The Bull Terrier's stocky, muscular physique, athletic prowess and bold disposition give this breed the label "gladiator of the the canine race," and the miniature version is no exception. Weighing in at around 20 pounds, standing around 14 inches tall and with the breed's distinctive "egg-shaped" head, the Miniature Bull Terrier is a lot of dog in a compact package. Hailing from the United Kingdom, the ancestral "Bull-and-Terrier" first drew recognition in 1938 as a pit fighter. Today's Mini Bull has retained some of its ancestors' courage, but proper socialization draws out his clownish, outgoing, lovable personality.
Since Miniature Bull Terriers are predisposed to allergies, which show up as hot spots on the skin, breeders recommend feeding an unprocessed grain-free diet, including a balance of protein, fat and animal-based carbohydrates. A diet of raw animal and plant foods, similar to what the canine's ancestor, the wolf, ate in the wild, meets the nutritional needs of the Mini Bull Terrier well. Raw muscle meat and certain organs keep his body toned while providing the energy he needs for his active lifestyle. Devoid of grains, the raw diet minimizes or prevents allergies and nourishes the skin and coat. Miniature Bull Terriers are prone to obesity and thus need portion control; don't free-feed this breed, but have specific set mealtimes each day.
Mini Bulls tend to react negatively to harsh commands. Use positive-reinforcement techniques that use operant conditioning as the primary basis for training. When your Mini sits and waits for his dinner, reward him with praise and his bowl of food. If your Mini performs somersaults in place (or spins in circles, as some Minis will do) as you prepare his meal, wait for him to calm down before serving it. This teaches him that desired behavior--sitting and waiting--brings good things, while undesirable behavior has no reward. This works better than harshly correcting him and yelling "No!" Your intelligent and interested Mini Bull will repeat behaviors that reward him, and he'll stay focused on training that resembles a "game" as opposed to activities that could result in yelling if he does something wrong. Nothing demonstrates leadership more effectively than following through on commands. If your Mini doesn't sit after you've given him the "sit" command several times, don't give in and feed him. Delay his dinner and wait for him to sit and wait before putting down the bowl.
This high-spirited, intelligent breed needs plenty of room and opportunity to expend his energy. Play games that include running, romping and retrieving with your Mini Bull. At minimum, provide one or two 30- to 45-minute walks daily in addition to your playtime. Add training sessions to teach commands such as "heel" and "come when called" to your daily exercise routine to stimulate your Mini mentally. Breeders assert that without daily vigorous exercise, Miniature Bull Terriers tend to vent their pent-up energy in destructive behaviors like chewing.
Mini Bulls need people. Since they tend to bond with one or two family members, it's important to provide a wide social circle for your Mini Bull so he doesn't become overprotective of the family. Introduce your Miniature Bull Terrier to various people, places and things, especially during his critical development period of 12 to 16 weeks--this is the time when your puppy needs exposure to other dogs, people of all ages and places outside your home. While the Mini Bull may not welcome the friendship of every dog he meets, he does enjoy playtime with other dogs, early socialization increases his acceptance of other friendly dogs. Protecting his owner comes naturally to the Mini Bull. Teach your dog to distinguish between friendly strangers and real threats by exposing him to myriad positive experiences to build healthy confidence. Avoid prolonged separation and isolation from his family, friends and canine playmates. Long-term isolation in a backyard or crate creates boredom and tension in the intelligent Mini and sets the foundation for destructive behavior and fearful aggression due to a lack of exposure to varied people and situations.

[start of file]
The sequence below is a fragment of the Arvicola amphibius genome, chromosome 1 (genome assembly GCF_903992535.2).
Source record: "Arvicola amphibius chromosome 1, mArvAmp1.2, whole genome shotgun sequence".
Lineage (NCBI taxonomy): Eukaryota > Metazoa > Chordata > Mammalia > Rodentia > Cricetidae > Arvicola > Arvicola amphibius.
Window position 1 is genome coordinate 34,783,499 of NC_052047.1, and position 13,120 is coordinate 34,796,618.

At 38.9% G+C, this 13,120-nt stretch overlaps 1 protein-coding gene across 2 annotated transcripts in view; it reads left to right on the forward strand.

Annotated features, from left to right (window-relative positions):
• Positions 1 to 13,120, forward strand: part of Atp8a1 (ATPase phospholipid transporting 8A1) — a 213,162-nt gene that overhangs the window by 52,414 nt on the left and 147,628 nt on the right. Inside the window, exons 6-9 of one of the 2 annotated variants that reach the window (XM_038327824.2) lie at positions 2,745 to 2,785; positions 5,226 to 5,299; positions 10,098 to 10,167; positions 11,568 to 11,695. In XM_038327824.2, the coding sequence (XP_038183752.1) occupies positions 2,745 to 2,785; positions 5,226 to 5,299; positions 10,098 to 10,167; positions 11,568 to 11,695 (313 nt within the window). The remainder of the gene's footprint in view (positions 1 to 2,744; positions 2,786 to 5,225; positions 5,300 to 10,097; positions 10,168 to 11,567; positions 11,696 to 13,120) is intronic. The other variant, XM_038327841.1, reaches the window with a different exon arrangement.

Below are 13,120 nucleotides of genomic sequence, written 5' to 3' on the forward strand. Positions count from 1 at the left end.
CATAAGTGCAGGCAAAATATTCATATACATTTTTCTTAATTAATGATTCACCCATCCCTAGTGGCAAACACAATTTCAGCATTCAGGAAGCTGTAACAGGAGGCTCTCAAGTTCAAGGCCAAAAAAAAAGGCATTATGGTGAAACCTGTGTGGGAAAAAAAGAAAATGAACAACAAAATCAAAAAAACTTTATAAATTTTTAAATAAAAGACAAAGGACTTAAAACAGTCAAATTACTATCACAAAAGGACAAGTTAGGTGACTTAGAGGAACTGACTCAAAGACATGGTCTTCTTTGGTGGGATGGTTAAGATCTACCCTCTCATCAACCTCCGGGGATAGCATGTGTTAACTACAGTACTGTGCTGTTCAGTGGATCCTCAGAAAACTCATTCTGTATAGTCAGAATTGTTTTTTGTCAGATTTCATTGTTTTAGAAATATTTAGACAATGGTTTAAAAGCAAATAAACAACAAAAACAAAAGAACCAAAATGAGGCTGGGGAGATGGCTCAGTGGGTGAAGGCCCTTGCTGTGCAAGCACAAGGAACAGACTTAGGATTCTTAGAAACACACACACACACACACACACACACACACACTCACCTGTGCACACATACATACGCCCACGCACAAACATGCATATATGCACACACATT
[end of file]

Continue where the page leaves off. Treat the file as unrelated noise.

Mini Bull Terriers have powerful jaws. They can chew and swallow objects more easily than other dogs of similar size. Provide only hard rubber toys for retrieve games, and only use toys that are in good condition. Prevent your Mini Bull from chewing small toys or soft rubber or any plastic toys; the breed's powerful jaws can shred such toys in short order, and this can pose serious health risks, such as choking and internal blockages. Rawhide chews should be avoided for the same reasons; as rawhide is chewed, it softens and can break into easily swallowed pieces. The Bull Terrier Club of Canada recommends large Nylabone toys to avoid choking hazards.
Find a Good Breeder
The Miniature Bull Terrier Club of America provides some excellent resources to help you locate a healthy Mini Bull, as well as plenty of information on the breed. When researching the breed and looking to add a Mini to your family, make the MBT Club your first stop (see Resources below). Look for breeders who can provide pedigree papers and health-testing results of the sire and dam. Avoid breeders who do not keep the sire and dam, or at least the dam, of the puppies on their premises for you to meet.
By Tina Boyle
The Bull Terrier Club of Canada: The Healthy Bull Terrier
Dog Adoption and Training Guide: Miniature Bull Terrier
Proux Kennels: Critical periods for puppies
The Miniature Bull Terrier Club of America
About the Author
Tina Boyle has been writing since 2000. Trained as a journalist, she has traveled to over 150 US cities. She specializes in travel, culture, pets, business and social networking and regularly publishes in newspapers, magazines and on Web sites. She received a Bachelor of Arts in writing from the College of Santa Fe.